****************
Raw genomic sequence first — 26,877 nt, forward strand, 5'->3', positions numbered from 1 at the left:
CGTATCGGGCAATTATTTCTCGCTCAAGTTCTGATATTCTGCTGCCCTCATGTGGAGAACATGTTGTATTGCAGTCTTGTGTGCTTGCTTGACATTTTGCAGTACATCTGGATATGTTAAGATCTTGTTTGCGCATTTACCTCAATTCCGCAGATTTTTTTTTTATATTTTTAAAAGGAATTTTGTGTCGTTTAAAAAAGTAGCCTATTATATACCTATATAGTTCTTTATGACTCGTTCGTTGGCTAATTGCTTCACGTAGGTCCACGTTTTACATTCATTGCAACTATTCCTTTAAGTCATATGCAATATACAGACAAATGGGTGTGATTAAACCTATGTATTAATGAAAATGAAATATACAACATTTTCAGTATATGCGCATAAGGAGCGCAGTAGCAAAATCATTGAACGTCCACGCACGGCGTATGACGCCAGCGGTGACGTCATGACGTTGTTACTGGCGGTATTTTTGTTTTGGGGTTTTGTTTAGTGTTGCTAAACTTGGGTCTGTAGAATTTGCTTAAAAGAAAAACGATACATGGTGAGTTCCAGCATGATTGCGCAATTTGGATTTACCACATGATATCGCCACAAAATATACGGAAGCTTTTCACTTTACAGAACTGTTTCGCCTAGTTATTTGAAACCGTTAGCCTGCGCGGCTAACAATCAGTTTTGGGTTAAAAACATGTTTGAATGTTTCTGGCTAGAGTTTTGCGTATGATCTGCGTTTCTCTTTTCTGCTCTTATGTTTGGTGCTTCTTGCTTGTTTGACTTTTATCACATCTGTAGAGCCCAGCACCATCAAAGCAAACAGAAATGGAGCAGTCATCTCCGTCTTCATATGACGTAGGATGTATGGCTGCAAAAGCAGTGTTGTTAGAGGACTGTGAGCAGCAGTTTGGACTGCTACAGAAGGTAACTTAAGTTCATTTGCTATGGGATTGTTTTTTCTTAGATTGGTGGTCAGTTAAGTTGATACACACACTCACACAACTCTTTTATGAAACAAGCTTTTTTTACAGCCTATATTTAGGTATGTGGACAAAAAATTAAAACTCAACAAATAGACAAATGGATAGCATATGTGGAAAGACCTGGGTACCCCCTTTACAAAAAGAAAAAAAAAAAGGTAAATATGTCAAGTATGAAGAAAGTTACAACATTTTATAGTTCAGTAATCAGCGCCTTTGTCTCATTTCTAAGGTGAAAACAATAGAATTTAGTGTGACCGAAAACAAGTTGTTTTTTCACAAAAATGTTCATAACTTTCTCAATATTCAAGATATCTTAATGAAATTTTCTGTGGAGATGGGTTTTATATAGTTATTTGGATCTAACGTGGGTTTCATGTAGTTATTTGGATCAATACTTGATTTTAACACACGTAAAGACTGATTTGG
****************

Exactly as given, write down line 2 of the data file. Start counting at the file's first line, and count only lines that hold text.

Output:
CGTATCGGGCAATTATTTCTCGCTCAAGTTCTGATATTCTGCTGCCCTCATGTGGAGAACATGTTGTATTGCAGTCTTGTGTGCTTGCTTGACATTTTGCAGTACATCTGGATATGTTAAGATCTTGTTTGCGCATTTACCTCAATTCCGCAGATTTTTTTTTTATATTTTTAAAAGGAATTTTGTGTCGTTTAAAAAAGTAGCCTATTATATACCTATATAGTTCTTTATGACTCGTTCGTTGGCTAATTGCTTCACGTAGGTCCACGTTTTACATTCATTGCAACTATTCCTTTAAGTCATATGCAATATACAGACAAATGGGTGTGATTAAACCTATGTATTAATGAAAATGAAATATACAACATTTTCAGTATATGCGCATAAGGAGCGCAGTAGCAAAATCATTGAACGTCCACGCACGGCGTATGACGCCAGCGGTGACGTCATGACGTTGTTACTGGCGGTATTTTTGTTTTGGGGTTTTGTTTAGTGTTGCTAAACTTGGGTCTGTAGAATTTGCTTAAAAGAAAAACGATACATGGTGAGTTCCAGCATGATTGCGCAATTTGGATTTACCACATGATATCGCCACAAAATATACGGAAGCTTTTCACTTTACAGAACTGTTTCGCCTAGTTATTTGAAACCGTTAGCCTGCGCGGCTAACAATCAGTTTTGGGTTAAAAACATGTTTGAATGTTTCTGGCTAGAGTTTTGCGTATGATCTGCGTTTCTCTTTTCTGCTCTTATGTTTGGTGCTTCTTGCTTGTTTGACTTTTATCACATCTGTAGAGCCCAGCACCATCAAAGCAAACAGAAATGGAGCAGTCATCTCCGTCTTCATATGACGTAGGATGTATGGCTGCAAAAGCAGTGTTGTTAGAGGACTGTGAGCAGCAGTTTGGACTGCTACAGAAGGTAACTTAAGTTCATTTGCTATGGGATTGTTTTTTCTTAGATTGGTGGTCAGTTAAGTTGATACACACACTCACACAACTCTTTTATGAAACAAGCTTTTTTTACAGCCTATATTTAGGTATGTGGACAAAAAATTAAAACTCAACAAATAGACAAATGGATAGCATATGTGGAAAGACCTGGGTACCCCCTTTACAAAAAGAAAAAAAAAAAGGTAAATATGTCAAGTATGAAGAAAGTTACAACATTTTATAGTTCAGTAATCAGCGCCTTTGTCTCATTTCTAAGGTGAAAACAATAGAATTTAGTGTGACCGAAAACAAGTTGTTTTTTCACAAAAATGTTCATAACTTTCTCAATATTCAAGATATCTTAATGAAATTTTCTGTGGAGATGGGTTTTATATAGTTATTTGGATCTAACGTGGGTTTCATGTAGTTATTTGGATCAATACTTGATTTTAACACACGTAAAGACTGATTTGG